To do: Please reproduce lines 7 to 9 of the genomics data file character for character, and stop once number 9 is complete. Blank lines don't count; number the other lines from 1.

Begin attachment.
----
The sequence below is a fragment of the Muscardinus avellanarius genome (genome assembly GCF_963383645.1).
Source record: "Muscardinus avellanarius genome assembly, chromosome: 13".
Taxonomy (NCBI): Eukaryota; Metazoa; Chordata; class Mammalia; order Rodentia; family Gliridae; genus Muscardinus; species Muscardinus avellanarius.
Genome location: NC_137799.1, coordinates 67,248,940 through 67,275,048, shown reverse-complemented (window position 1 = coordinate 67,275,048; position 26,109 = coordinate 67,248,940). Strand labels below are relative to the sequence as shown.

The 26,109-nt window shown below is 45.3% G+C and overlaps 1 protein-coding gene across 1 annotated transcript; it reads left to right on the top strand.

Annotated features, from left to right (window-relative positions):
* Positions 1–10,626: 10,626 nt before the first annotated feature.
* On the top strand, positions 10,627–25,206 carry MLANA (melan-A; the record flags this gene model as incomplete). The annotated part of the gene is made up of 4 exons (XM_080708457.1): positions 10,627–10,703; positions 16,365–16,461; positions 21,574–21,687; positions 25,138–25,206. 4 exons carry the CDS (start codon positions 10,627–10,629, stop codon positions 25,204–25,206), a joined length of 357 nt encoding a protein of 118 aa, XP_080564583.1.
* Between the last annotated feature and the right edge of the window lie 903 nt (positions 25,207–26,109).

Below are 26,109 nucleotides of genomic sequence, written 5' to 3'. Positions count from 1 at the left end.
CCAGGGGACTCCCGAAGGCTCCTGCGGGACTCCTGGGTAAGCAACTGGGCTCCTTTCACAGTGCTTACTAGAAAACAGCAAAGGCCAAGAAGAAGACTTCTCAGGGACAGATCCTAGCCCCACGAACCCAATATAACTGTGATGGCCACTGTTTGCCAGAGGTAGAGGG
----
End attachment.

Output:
* Positions 1–10,626: 10,626 nt before the first annotated feature.
* On the top strand, positions 10,627–25,206 carry MLANA (melan-A; the record flags this gene model as incomplete). The annotated part of the gene is made up of 4 exons (XM_080708457.1): positions 10,627–10,703; positions 16,365–16,461; positions 21,574–21,687; positions 25,138–25,206. 4 exons carry the CDS (start codon positions 10,627–10,629, stop codon positions 25,204–25,206), a joined length of 357 nt encoding a protein of 118 aa, XP_080564583.1.
* Between the last annotated feature and the right edge of the window lie 903 nt (positions 25,207–26,109).